Free-agent shopping lists are like any other shopping lists -- they come with their own set of busts and bargains. Beyond the lists of obvious high-paid names, there are always those players who -- for whatever reasons -- languish under the radar. Smarter front offices will have beads on these guys, and will have considered scheme fits, off-field track records, and overall salary requests as they look to fill their rosters with depth and breadth at multiple positions. Though a fan might not be terribly excited when his or her team bypasses the big-name guy for a lesser light ... well, sometimes, there is a method to the madness. With the 2013 free agency period just around the corner, here are a few players we think could be real bargains in the right situation. Ahmad Bradshaw, RB, (former) New York Giants: Coming off a foot injury, but has been cleared to begin visiting teams. Released by the Giants in early February, but if he comes back healthy, he could be a major bargain and a key cog in somebody's offense. Finished sixth in Football Outsiders' cumulative efficiency metrics in 2012, and fifth in per-play. A complete back who can run, catch, and block. Probably a rotational guy as opposed to an every-down bell cow due to injury history, but he'll be paid like a rotational player and could easily exceed expectations in the right system. Martellus Bennett, TE, New York Giants: Bennett bulked up from his Cowboys days and has become a great run-blocker, but he's also effective as a pass-catcher. Put up career highs in catches (55), targets (90), yards (626), and touchdowns (five) in 2012. If you're looking for a do-it-all tight end in the Zach Miller mold without the high price tag, Bennett might be your man. Allowed two hurries and no sacks in 97 pass-blocking snaps per Pro Football Focus. Delanie Walker, TE, San Francisco 49ers: Interesting situational player who didn't make a host of plays, but made some big ones at the right times. Could be a major part of a power offense in which two-tight end sets play a major role. Per PFF, he ranked first in deep passing efficiency among all qualifying tight ends, with eight catches, 220 yards, and two touchdowns on 11 targets of 20 yards or more. Drops (nine overall in 37 targets) don't help his case as a starter, but he had just one drop on those deep targets. Sebastian Vollmer, OT, New England Patriots: May get paid in the $7-8 million per year area, but if he's healthy (potential back and knee issues), Vollmer is a relative bargain at that price. He's played left and right tackle at an outstanding level, has tremendous athleticism, and given his limited football experience, the best may be yet to come from Vollmer as a pure technician. Gave up six sacks in 2012 per PFF, but that was in 1,111 total snaps at right tackle. Brandon Moore, OG, New York Jets: Grades well as a pass-blocker and road-grader. Age (32) is a concern, but in the right system, could be a real force. Known primarily as the possessor of the rear end that Mark Sanchez ran into for the infamous "Buttfumble" play, but should be known better as the right guard who allowed just two sacks and four quarterback hits in an offense that could be charitably described as a disaster. Israel Idonije, DL, Chicago Bears:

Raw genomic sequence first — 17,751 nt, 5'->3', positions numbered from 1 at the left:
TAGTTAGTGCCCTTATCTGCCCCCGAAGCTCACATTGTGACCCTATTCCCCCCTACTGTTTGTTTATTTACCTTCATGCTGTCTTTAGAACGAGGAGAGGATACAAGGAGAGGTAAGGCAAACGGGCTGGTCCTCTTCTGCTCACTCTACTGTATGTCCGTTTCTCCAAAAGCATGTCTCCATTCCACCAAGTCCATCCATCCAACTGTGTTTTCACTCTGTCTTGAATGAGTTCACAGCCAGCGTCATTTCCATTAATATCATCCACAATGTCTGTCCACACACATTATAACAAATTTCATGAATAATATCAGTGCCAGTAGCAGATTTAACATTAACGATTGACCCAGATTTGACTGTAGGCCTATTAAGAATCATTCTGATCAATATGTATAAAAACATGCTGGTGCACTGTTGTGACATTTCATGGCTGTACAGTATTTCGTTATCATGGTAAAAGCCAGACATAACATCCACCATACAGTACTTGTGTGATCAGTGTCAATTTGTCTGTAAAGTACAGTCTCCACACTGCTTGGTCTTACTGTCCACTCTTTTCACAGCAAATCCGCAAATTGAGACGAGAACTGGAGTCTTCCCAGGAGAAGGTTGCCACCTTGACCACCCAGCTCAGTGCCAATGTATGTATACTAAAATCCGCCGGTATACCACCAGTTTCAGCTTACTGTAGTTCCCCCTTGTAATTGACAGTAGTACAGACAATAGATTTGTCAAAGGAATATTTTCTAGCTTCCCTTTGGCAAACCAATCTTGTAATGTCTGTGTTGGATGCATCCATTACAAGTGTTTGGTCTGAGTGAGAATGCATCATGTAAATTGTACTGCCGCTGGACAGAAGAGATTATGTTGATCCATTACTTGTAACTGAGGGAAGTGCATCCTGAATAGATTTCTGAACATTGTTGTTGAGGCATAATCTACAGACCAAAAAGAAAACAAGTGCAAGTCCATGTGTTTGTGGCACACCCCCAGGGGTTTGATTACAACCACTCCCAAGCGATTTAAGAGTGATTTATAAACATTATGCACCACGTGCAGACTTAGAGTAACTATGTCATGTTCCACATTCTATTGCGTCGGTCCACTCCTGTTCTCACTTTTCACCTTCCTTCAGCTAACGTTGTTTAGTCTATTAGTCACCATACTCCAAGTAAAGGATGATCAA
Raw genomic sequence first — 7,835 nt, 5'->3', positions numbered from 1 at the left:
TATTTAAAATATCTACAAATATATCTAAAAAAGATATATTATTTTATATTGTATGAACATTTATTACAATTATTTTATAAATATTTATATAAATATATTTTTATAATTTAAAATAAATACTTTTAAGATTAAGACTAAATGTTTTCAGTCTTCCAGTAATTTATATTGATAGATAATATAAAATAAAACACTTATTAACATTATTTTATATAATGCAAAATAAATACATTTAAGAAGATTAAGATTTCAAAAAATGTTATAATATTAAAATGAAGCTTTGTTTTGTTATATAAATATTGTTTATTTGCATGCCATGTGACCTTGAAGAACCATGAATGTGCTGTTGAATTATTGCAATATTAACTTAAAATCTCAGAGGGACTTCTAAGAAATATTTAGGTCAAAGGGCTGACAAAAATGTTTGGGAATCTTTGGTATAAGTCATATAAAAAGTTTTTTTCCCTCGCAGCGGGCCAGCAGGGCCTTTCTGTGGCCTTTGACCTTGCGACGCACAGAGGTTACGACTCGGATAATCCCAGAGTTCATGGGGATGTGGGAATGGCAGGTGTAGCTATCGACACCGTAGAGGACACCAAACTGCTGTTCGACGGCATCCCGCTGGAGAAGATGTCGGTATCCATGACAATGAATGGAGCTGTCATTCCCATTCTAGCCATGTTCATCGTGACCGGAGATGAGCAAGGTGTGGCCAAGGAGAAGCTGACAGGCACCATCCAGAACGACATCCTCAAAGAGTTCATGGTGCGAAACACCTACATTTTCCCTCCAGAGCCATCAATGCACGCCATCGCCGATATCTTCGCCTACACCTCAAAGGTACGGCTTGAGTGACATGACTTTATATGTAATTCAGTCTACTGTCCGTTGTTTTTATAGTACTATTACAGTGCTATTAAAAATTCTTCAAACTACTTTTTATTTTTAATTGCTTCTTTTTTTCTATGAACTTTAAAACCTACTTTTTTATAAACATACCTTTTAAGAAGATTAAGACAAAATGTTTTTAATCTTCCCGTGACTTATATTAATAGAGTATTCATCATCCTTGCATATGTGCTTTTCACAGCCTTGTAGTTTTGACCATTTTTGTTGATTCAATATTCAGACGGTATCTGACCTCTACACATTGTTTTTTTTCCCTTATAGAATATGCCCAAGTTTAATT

It's not going to be the biggest deal in the next week, but the New Orleans Saints' decision to re-sign Junior Galette, a restricted free-agent defensive end, to a new three-year contract on Saturday could be a major one in the long term. The terms of the deal are not yet disclosed. The re-signing is a big step for a Saints defense that was terrible in 2012, and is trying to regroup under new defensive coordinator Rob Ryan. Under Steve Spagnuolo last season, New Orleans ranked dead last in Football Outsiders' opponent-adjusted metrics, and allowed an astonishing 440.1 yards per game -- more than 50 yards per game more than the second-worst New York Giants. Gallete, however, was a standout when healthy. In just 12 games, he amassed a career-high five sacks, and ranked fourth overall in Pro Football Focus' Pass-Rushing Productivity statistic among 4-3 defensive ends. He put up 30 total pressures on just 187 pass-rush snaps, and can be expected to grab a more prominent role in Ryan's more aggressive and multi-front defense. This despite missing four games late in the season with a sprained ankle. The 6-foot-2, 257-pound Galette should be expected to see time at defensive end and pass-rushing outside linebacker. "You sit there and look and Junior Galette and Martez Wilson and think, 'Man, if we could get these guys on the field as outside linebackers, we could have a 3-4 front and we could have Will [Smith] at defensive end,' " Saints linebacker Scott Shanle said after Sean Payton made the call to fire Spagnuolo. "We just had so many combinations that a 3-4 package would make sense. Obviously, Steve wasn't going to do that. That's what he's never done."
There are some contract issues to work out long term with WRs Victor Cruz and Hakeem Nicks, but otherwise things are in pretty solid shape. QB Eli Manning just turned 32 and remains in great physical condition despite starting 135 consecutive games. The team makes sure he’s well-protected — most of the time — and the developing run game takes a little pressure off him.

Next Page »